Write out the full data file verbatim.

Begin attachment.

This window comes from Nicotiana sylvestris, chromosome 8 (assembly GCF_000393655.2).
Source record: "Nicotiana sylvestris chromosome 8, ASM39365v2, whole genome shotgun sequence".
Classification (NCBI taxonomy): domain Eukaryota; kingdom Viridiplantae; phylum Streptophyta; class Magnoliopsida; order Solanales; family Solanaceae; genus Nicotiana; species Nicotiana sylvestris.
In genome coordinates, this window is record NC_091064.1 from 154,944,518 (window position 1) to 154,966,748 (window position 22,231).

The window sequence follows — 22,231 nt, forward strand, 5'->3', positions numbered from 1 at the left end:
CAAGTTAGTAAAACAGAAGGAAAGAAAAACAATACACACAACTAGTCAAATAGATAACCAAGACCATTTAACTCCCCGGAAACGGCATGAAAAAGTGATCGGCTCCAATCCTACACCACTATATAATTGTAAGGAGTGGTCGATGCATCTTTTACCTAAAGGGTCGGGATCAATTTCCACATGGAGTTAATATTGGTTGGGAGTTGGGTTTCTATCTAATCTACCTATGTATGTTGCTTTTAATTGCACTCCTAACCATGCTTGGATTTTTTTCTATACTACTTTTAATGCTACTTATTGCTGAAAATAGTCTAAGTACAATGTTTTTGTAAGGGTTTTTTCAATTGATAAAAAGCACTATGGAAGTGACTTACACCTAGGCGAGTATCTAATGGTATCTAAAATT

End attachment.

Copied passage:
This window comes from Nicotiana sylvestris, chromosome 8 (assembly GCF_000393655.2).
Source record: "Nicotiana sylvestris chromosome 8, ASM39365v2, whole genome shotgun sequence".
Classification (NCBI taxonomy): domain Eukaryota; kingdom Viridiplantae; phylum Streptophyta; class Magnoliopsida; order Solanales; family Solanaceae; genus Nicotiana; species Nicotiana sylvestris.
In genome coordinates, this window is record NC_091064.1 from 154,944,518 (window position 1) to 154,966,748 (window position 22,231).

The window sequence follows — 22,231 nt, forward strand, 5'->3', positions numbered from 1 at the left end:
CAAGTTAGTAAAACAGAAGGAAAGAAAAACAATACACACAACTAGTCAAATAGATAACCAAGACCATTTAACTCCCCGGAAACGGCATGAAAAAGTGATCGGCTCCAATCCTACACCACTATATAATTGTAAGGAGTGGTCGATGCATCTTTTACCTAAAGGGTCGGGATCAATTTCCACATGGAGTTAATATTGGTTGGGAGTTGGGTTTCTATCTAATCTACCTATGTATGTTGCTTTTAATTGCACTCCTAACCATGCTTGGATTTTTTTCTATACTACTTTTAATGCTACTTATTGCTGAAAATAGTCTAAGTACAATGTTTTTGTAAGGGTTTTTTCAATTGATAAAAAGCACTATGGAAGTGACTTACACCTAGGCGAGTATCTAATGGTATCTAAAATT